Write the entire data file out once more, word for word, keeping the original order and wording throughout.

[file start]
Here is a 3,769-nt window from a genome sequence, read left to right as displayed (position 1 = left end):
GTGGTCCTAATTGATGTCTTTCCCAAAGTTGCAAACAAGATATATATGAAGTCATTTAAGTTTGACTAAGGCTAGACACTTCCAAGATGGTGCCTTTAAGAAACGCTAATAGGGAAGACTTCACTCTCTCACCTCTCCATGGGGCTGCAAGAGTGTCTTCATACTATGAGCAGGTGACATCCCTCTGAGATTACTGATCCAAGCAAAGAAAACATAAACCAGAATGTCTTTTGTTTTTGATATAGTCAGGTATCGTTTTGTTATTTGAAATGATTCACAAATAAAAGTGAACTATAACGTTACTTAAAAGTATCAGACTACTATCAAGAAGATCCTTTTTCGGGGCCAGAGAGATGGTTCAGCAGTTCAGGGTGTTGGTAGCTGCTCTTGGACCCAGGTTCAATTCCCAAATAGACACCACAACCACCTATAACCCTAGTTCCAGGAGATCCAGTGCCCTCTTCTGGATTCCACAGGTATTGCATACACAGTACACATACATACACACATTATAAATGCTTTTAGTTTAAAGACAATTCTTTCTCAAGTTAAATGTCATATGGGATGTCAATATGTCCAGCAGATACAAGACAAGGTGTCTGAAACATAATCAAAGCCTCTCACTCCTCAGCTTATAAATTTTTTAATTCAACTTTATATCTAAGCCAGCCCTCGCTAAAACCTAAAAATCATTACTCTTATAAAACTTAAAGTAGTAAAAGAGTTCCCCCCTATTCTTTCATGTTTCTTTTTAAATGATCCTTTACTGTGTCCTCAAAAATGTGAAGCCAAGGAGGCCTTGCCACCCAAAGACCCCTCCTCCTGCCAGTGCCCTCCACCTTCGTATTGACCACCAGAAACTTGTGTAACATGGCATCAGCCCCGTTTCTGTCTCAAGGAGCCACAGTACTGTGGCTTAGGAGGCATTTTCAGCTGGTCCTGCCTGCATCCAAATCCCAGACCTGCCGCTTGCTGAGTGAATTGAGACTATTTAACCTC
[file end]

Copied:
Here is a 3,769-nt window from a genome sequence, read left to right as displayed (position 1 = left end):
GTGGTCCTAATTGATGTCTTTCCCAAAGTTGCAAACAAGATATATATGAAGTCATTTAAGTTTGACTAAGGCTAGACACTTCCAAGATGGTGCCTTTAAGAAACGCTAATAGGGAAGACTTCACTCTCTCACCTCTCCATGGGGCTGCAAGAGTGTCTTCATACTATGAGCAGGTGACATCCCTCTGAGATTACTGATCCAAGCAAAGAAAACATAAACCAGAATGTCTTTTGTTTTTGATATAGTCAGGTATCGTTTTGTTATTTGAAATGATTCACAAATAAAAGTGAACTATAACGTTACTTAAAAGTATCAGACTACTATCAAGAAGATCCTTTTTCGGGGCCAGAGAGATGGTTCAGCAGTTCAGGGTGTTGGTAGCTGCTCTTGGACCCAGGTTCAATTCCCAAATAGACACCACAACCACCTATAACCCTAGTTCCAGGAGATCCAGTGCCCTCTTCTGGATTCCACAGGTATTGCATACACAGTACACATACATACACACATTATAAATGCTTTTAGTTTAAAGACAATTCTTTCTCAAGTTAAATGTCATATGGGATGTCAATATGTCCAGCAGATACAAGACAAGGTGTCTGAAACATAATCAAAGCCTCTCACTCCTCAGCTTATAAATTTTTTAATTCAACTTTATATCTAAGCCAGCCCTCGCTAAAACCTAAAAATCATTACTCTTATAAAACTTAAAGTAGTAAAAGAGTTCCCCCCTATTCTTTCATGTTTCTTTTTAAATGATCCTTTACTGTGTCCTCAAAAATGTGAAGCCAAGGAGGCCTTGCCACCCAAAGACCCCTCCTCCTGCCAGTGCCCTCCACCTTCGTATTGACCACCAGAAACTTGTGTAACATGGCATCAGCCCCGTTTCTGTCTCAAGGAGCCACAGTACTGTGGCTTAGGAGGCATTTTCAGCTGGTCCTGCCTGCATCCAAATCCCAGACCTGCCGCTTGCTGAGTGAATTGAGACTATTTAACCTC